s house." Too bad Col. Campbell did not tell us which of Mr. Fraley s sons
had been chased home by the Indians, but we might well imagine it to be
the 12 year old William.
In his lifetime
Frederick acquired three tracts of land in Lower Castle Wood, by buying
the patent warrants of old John Smyth, William Moore and Mathias Mounts,
totaling some 900 acres, more or less, all, or most of which he was in
possession of at the time of his death in late 1792 or early 1793, as evidenced
by his wife, Chloe Fraley being granted administration of his estate. (Russell,
Law Order Book 2, p. 56, 70, and Will Book 4-A, p. 103).
s home after moving to Lower Castle Wood was on the tract of land originally
settled by John Smyth in 1769, and on which Moore s Fort seems to have
been located. Moore s Fort presents an interesting enigma to students of
early Castle Wood history. If the fort was located, as is presumed on the
home tract of Fraley (formerly that of John Smyth), it may well be asked
why it was not called Smyth s or Fraley s Fort instead of Moore s Fort.
The fort was supposed to have been the home of William Moore, or at least,
nearby his home, but was not located on the lands owned by him at all.
Fraley also owned a tract of land referred to as Moore s Fort tract, which
never belonged to William Moore, but was that owned by his brother Joseph
We do know that
the old log home in which Frederick Fraley lived in Lower Castle Wood was
a "fort house" but, whether it was the original home of William Moore,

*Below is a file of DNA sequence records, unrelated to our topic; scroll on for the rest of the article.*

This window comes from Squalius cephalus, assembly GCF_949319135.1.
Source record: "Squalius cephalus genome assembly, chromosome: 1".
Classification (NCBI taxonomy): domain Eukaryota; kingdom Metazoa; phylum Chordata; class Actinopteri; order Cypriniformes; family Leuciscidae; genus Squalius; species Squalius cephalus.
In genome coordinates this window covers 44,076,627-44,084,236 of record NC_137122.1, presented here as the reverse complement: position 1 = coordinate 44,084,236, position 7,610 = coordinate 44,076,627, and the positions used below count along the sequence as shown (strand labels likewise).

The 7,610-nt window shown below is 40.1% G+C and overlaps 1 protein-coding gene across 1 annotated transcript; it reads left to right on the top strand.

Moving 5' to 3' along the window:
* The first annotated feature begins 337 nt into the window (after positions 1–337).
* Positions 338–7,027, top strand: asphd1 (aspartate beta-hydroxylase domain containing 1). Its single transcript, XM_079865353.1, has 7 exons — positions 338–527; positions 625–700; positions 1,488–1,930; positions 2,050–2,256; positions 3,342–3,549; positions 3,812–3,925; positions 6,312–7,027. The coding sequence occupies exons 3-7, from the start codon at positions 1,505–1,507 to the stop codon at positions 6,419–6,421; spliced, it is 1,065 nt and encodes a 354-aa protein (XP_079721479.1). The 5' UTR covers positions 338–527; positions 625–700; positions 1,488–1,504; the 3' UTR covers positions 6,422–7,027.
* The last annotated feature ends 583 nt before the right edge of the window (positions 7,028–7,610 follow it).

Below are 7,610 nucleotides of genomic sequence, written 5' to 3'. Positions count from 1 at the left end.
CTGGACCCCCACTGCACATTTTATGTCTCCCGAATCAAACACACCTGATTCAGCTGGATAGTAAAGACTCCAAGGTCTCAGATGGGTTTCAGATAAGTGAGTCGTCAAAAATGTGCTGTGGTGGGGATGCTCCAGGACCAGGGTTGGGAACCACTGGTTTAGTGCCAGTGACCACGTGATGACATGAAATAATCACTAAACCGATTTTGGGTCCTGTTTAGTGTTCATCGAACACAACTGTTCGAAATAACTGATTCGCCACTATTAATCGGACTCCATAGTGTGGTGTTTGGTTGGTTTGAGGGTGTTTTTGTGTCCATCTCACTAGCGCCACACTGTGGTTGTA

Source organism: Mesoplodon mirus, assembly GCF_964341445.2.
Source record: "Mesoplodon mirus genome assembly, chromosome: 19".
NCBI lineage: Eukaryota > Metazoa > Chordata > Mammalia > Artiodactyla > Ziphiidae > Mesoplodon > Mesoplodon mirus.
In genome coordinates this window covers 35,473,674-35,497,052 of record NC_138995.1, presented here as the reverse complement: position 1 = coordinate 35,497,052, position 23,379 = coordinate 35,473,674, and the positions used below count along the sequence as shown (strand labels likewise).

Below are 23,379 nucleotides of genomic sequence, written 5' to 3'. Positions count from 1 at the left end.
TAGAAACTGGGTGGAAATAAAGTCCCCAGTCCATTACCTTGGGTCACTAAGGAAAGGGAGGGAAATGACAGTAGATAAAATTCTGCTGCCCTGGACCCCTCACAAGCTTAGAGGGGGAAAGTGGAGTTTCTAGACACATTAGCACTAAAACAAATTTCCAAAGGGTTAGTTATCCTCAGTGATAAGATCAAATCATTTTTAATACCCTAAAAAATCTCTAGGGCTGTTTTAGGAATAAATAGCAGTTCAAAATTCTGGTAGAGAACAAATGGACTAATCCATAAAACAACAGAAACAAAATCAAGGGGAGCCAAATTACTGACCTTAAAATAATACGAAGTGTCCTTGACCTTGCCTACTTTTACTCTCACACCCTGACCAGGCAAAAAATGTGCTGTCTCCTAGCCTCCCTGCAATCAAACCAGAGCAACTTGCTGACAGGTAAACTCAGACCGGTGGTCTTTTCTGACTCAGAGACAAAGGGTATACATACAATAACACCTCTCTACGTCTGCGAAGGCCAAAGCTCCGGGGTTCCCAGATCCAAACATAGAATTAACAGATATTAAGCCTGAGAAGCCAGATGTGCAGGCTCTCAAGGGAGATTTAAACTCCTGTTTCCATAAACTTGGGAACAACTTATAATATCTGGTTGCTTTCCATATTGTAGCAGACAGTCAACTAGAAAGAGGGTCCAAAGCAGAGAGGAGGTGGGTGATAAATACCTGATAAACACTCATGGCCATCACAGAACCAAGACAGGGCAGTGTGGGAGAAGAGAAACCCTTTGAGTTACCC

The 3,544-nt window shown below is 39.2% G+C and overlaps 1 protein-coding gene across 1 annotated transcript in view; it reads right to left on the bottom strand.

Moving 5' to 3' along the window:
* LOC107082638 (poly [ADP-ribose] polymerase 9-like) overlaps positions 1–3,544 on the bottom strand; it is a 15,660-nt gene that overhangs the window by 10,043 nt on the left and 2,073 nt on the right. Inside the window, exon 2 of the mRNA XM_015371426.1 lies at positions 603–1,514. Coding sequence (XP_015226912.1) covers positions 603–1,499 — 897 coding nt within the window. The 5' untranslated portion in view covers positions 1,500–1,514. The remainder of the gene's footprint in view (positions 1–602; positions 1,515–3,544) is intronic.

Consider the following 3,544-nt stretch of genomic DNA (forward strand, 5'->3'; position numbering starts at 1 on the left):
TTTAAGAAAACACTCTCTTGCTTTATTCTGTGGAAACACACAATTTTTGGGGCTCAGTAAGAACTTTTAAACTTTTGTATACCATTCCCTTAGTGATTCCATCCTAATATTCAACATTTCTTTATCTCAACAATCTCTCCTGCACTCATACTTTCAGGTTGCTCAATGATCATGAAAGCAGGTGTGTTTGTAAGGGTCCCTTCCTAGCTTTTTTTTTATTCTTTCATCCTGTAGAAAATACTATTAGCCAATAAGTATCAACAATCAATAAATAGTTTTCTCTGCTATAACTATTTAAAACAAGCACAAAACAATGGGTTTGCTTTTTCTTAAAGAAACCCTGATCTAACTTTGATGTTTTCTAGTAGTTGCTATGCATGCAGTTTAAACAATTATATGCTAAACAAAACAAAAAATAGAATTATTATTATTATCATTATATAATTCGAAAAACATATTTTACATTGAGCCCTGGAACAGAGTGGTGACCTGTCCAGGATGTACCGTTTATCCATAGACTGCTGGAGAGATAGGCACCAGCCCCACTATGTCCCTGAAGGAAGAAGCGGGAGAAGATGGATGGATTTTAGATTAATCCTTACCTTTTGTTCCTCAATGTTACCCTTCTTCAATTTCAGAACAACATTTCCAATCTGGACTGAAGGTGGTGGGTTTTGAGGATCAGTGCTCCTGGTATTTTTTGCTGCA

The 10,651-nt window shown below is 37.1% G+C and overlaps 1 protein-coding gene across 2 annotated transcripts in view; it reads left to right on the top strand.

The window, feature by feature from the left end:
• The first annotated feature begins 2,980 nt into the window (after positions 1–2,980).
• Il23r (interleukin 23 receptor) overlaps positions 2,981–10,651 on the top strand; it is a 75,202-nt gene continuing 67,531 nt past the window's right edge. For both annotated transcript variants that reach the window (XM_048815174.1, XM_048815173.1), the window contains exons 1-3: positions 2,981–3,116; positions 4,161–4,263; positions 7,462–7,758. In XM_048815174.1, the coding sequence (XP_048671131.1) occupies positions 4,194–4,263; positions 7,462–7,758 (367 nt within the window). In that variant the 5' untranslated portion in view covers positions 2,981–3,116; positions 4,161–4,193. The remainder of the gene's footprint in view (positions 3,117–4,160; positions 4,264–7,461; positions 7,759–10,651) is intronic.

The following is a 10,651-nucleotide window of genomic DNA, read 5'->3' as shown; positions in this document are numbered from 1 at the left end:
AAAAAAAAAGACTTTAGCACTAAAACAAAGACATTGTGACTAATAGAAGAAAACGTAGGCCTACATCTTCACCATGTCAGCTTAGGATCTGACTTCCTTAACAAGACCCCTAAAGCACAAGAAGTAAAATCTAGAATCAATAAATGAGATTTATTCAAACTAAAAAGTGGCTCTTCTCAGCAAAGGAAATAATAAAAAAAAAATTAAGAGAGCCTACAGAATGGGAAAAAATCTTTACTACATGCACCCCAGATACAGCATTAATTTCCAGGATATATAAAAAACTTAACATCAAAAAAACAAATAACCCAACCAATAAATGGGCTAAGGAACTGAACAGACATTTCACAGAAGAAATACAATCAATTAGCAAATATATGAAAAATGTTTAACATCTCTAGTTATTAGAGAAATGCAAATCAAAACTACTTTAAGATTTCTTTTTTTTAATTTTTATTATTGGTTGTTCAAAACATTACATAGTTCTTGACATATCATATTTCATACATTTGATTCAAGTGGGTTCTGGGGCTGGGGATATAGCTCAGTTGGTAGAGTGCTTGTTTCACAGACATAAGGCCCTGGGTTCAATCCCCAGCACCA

surrounded by a stockade in earlier days when Indian dangers were great
is hard to say. Unfortunately no one has left a description of what Moore
s Fort actually looked like.
The late Mr. S.
A. Fraley of Abingdon, great-great-grandson of Frederick, in an undated
letter (which was written sometime in the 1930s) to the late James Taylor
Adams, says, "The house that Frederick Fraley built was made of oak logs,
sawed square and fitted tightly together. The corners dove-tailed and spiked
together with iron spikes, which was said to have been carried on horseback
from Lynchburg, VA. The floors, window frames and doors, and almost all
the inside woodwork was of black walnut. There were port holes cut in the
walls upstairs, on all four sides."
The late Mr. R.
L. Gose, has this to say: "I do remember knowing and seeing the Indian
Fort located at the Sally Meade place, willed to her for life by her late
husband Charles Meade. I remember distinctly seeing the old building built
of logs with port holes in the walls to shoot through. I am now 89 years
of age. My next birthday the 2nd of August, 1954, I will be 90 years
Old Frederick was
just about as prolific in begetting children as he was in acquiring land,
having at least thirteen known children, reaching maturity, marrying and
scattering out over Virginia, Kentucky, and Tennessee. The thirteen children
of eleven sons and two daughters, not in order of birth were:
1. James Fraley
2. Jesse Fraley
3. Caleb Fraley
4. Frederick Fraley,
5. Daniel Fraley
6. William Fraley
7. Isaac Fraley
8. Henry Fraley
9. Sarah Fraley
10. Nancy Fraley
11. Reuben Fraley
12. Benjamin Fraley
13. Thomas Fraley
To further substantiate
the above listed children of Frederick and Chloe Fraley, reference is made
to Russell Co., VA, Will Book 4-A, page 103, for the will of Chloe Fraley,
dated 29 May 1823, and recorded July 1, 1823. In the will she mentions
the following sons: Henry Fraley; James Fraley; Daniel Fraley; Isaac Fraley;
Frederick Fraley; Reuben Fraley; Benjamin Fraley and William Fraley. Daughters:
Sarah Donaho and Nancy Tabor. Granddaughters: Chloe and Juda Fraley.
The only two sons
not mentioned in the will of Chloe Fraley were Jessee and Caleb, both of
whom were dead; Jessee died in 1801, and Caleb in 1835, proof of which
is shown under the write-up of each in this manuscript.
James Fraley, who
was perhaps the oldest child of Frederick and Chloe Fraley was born in
Rowan Co., NC in 1759. He was married to Elizabeth (maiden name unknown),
Russell Co., Order Book 3, p. 189.